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This image offers a comparison between Matthew’s version of this story and Luke’s version of it. Noticing the uniqueness of each Gospel’s account gives us clues to Matthew’s theological lens.
These images offer a breakdown of John’s exchange with the Pharisees. The word repent is the Greek word metanoia. It means to change one’s perspective. We can only see the Kingdom of Heaven if we have eyes to see it and ears to hear it. It is at hand. It is the way of God in the world, and always has been. That is what Jesus will demonstrate. John is paving the way and speaking in the language and style of the Hebrew prophets. It seems that the people were ready for a change. Baptism by water was a Jewish practice of renewal. It was not a one-time event, but a ritual of purification. The religious leaders claimed that it was their lineage from Abraham that made them righteous before God. This ethnic identity allowed them to draw hard boundaries between the Jews and the Gentile. This would be one of the key sticking points for the first church. The original promise to Abraham was that God would bless his offspring to be a blessing to all nations, not to cut all nations off from God. John borrows a common image of Israel as a vineyard. The vineyard was planted to bear the fruit of God’s blessing to all nations. Vines that don’t bear fruit are dead wood and only useful to fuel the fire. Jesus has come to prune the vineyard. The fire of truth will burn away the chaff and the water of the Spirit will cleanse, refresh, and empower the people to bear God’s fruit in the world.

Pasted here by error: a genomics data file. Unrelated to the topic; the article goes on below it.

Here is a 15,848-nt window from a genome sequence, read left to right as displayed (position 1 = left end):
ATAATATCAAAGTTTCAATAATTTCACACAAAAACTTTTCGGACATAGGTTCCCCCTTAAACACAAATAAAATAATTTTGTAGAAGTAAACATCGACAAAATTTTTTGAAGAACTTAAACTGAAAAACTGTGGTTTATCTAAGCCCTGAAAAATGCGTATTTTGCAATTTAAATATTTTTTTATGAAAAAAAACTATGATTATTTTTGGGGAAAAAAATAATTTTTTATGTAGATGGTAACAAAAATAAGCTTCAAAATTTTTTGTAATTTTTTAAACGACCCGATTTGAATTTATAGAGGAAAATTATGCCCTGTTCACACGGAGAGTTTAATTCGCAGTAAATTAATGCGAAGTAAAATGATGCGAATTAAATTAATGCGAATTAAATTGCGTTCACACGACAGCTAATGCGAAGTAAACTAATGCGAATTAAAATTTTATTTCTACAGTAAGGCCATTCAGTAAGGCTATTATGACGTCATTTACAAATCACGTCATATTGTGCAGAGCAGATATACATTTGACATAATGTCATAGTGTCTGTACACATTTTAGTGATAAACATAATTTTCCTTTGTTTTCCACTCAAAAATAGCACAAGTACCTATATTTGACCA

John shows his humility and acknowledges that Jesus is the promised one. Yet, Jesus submits to baptism. This is his anointing as the King. Here we see three persons. The first is the voice of God declaring Jesus to be the beloved son. This voice is revealed from behind skies that are opened. This is the transcendent God. The second is the physical human Jesus who is declared the Beloved Son of God. The third is the Spirit of God who Jesus’ sees as a dove that descends upon him. This is the first of many places in which the Divine is rendered in three distinct entities. It is from passages like this that the doctrine of the Trinity–One God in three persons–was officially developed in the Church. https://www.stevethomason.net/2015/01/14/living-in-freedom-a-sermon-for-baptism-renewal-from-matthew-31-17/
Four Devos from Matthew 3:1-17
Jesus is Tempted in the Wildnerness
The temptation of Jesus is an important connection to the story of the Exodus. Jesus relives the forty years of wandering in the wilderness that the freed slaves experienced under Moses’ leadership. This Bible Project Video tells the story of the 40 years of wandering.
Jesus is tested three times, and, unlike the Israelites, passes each test. He defeats the temptations with scripture and trusts that God will fulfill God’s promises in God’s timing.
Jeannine Brown says,
Although the tendency has been to read this text as an example of divine willpower overcoming diabolic temptation, Matthew instead highlights the comparison between Jesus and Israel, in their respective wilderness temptations. He does this through a threefold reference to Deuteronomy 6-8, which portrays Moses describing Israel’s wilderness wanderings and their consistent disloyalty to Yahweh, their God. In contrast, Matthew narrates that Jesus, in his wilderness experience (4:1), is fully loyal to Yahweh in the face of significant temptation (see commentary).
The story ends with Jesus receiving ministry from God’s messengers.
Devos for Matthew 4:1-11